Men of a certain age wonder what to do when they are free – that is, when they are retired, not divorced. Some of us seem to know what we will do with our freedom, but others just need to discover it as that time rolls in.
My friend and fellow pediatrician Larry Hammer and I were comparing notes last Wednesday at lunch. I sold my practice on December 31, 2012. Larry is down to two days a week practice now, which counts as nearly retired. It seems we are both discoverers, and it seems we are both discovering things we used to do and now have time to do. For me, it's a melange of things, including writing – you, dear reader, are experiencing that right now, see how the words zing off the page! – and studying French, which I studied for two years of high school and one semester of college, and which was then superseded by Spanish and Swedish, both of which sometimes invade my French space as I seek to express myself with my new French teacher over near Piedmont Avenue. And I also work out several days a week. Time well spent. But I make sure I do French every day.
What Larry is discovering seems to be his horn. When I met Larry a few years ago, he told me he visits the New Orleans Jazz Festival every year, and visits Yoshi's locally as well. He told me last Wednesday that, as his work time was winding down, he thought of getting out his old clarinet. I played clarinet briefly in my youth, so I could easily see the attraction. Then he decided to migrate to the sax. Again, I saw the attraction, as anyone would who likes 50's and 60's rock and roll. It's a great discovery for him. I could see the light in his eyes.
We both are going back to things we didn't have time to perfect, with no great expectations other than enjoying ourselves, polishing and advancing skills for their own sake. Along with going to ballgames, which we both do.
His turning to the saxophone had me remembering another pediatrician in the East Bay, Bobby Mines, like me originally from Philadelphia, and like me a long time pediatrician here in Oakland. Bobby and his former partner, Bill Jenkins, cared for thousands and thousands of needy patients in their high volume offices, working long and hard hours, and doing a great job with high quality. Bobby retired a couple of years before I did, and I asked him if he had any plans.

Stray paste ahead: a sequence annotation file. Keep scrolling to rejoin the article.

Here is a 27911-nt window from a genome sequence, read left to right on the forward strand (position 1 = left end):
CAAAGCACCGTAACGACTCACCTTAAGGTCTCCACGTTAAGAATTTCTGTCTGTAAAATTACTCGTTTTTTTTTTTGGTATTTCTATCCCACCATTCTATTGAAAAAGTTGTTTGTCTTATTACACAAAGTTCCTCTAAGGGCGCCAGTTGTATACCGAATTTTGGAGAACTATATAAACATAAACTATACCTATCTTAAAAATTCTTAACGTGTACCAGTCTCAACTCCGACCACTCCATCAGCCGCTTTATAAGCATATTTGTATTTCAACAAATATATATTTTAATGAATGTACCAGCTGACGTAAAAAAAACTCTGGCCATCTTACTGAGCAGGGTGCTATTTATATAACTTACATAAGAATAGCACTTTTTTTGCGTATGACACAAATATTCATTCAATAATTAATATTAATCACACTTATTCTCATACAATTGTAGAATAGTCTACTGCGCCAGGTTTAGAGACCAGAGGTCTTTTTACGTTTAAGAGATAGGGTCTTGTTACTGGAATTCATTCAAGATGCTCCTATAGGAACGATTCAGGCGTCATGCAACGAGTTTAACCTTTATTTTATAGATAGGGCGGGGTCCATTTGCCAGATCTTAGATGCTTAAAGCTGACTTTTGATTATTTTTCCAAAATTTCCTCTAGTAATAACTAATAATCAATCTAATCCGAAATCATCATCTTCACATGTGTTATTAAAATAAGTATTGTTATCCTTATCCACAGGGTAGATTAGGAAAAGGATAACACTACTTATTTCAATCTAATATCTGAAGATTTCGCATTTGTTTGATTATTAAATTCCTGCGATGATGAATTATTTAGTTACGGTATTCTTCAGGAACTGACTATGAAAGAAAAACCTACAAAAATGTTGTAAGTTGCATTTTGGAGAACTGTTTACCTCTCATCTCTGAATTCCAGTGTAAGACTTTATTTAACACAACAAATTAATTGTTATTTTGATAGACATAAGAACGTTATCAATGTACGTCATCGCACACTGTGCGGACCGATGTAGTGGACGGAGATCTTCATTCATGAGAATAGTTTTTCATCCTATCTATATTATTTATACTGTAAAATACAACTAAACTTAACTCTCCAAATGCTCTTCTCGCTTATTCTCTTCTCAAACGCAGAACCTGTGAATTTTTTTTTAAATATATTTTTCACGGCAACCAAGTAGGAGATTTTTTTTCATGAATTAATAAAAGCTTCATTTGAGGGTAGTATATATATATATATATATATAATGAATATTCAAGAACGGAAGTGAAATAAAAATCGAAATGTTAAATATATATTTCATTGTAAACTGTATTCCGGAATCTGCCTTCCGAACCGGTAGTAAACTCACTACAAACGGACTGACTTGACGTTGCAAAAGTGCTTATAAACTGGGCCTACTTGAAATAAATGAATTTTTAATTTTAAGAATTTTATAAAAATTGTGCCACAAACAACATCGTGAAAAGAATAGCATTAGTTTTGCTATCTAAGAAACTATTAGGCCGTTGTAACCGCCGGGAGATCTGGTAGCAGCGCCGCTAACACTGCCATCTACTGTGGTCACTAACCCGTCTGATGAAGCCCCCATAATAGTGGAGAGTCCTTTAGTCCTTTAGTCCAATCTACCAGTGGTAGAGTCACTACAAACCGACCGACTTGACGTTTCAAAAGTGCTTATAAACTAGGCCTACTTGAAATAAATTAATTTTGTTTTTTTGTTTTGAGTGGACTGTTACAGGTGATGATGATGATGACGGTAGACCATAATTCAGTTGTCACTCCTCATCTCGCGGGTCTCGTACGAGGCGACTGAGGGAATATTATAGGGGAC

"Well," he said, "I think I'm going to go back to playing the saxophone."
“That sounds like a good idea,” I said, “You used to play it?”
“Yeah,” said Bobby. “But I had to give it up for med school.”
“How's that?” I said.
He said, “Well, I was playing it pretty well, and I thought I'd like to continue with it. I was with a group, and we were doing a little touring, and I wanted to go along with that.”
“So what happened?” I asked.
“Well, my father told me that of course I could do what I wanted. If I went to Meharry for med school, where I was accepted, he would foot the bill. But if I went off touring, well, then I was on my own. I really loved my saxophone and my group, but you know, music is a funny business, so in the end I took his advice and his money and I went to Meharry.”
“I guess we all have to give something up,” I said. “But then how did the group do?”
“They did pretty well,” said Bobby.
“Really,” I said. “Who were you playing with, back in Philly? Who was the group?”
Bobby said, “I was playing with John Coltrane.”
“Oh,” I said.
No, what I actually said was, "JOHN COLTRANE!!?"
I guess his horn is better than my French.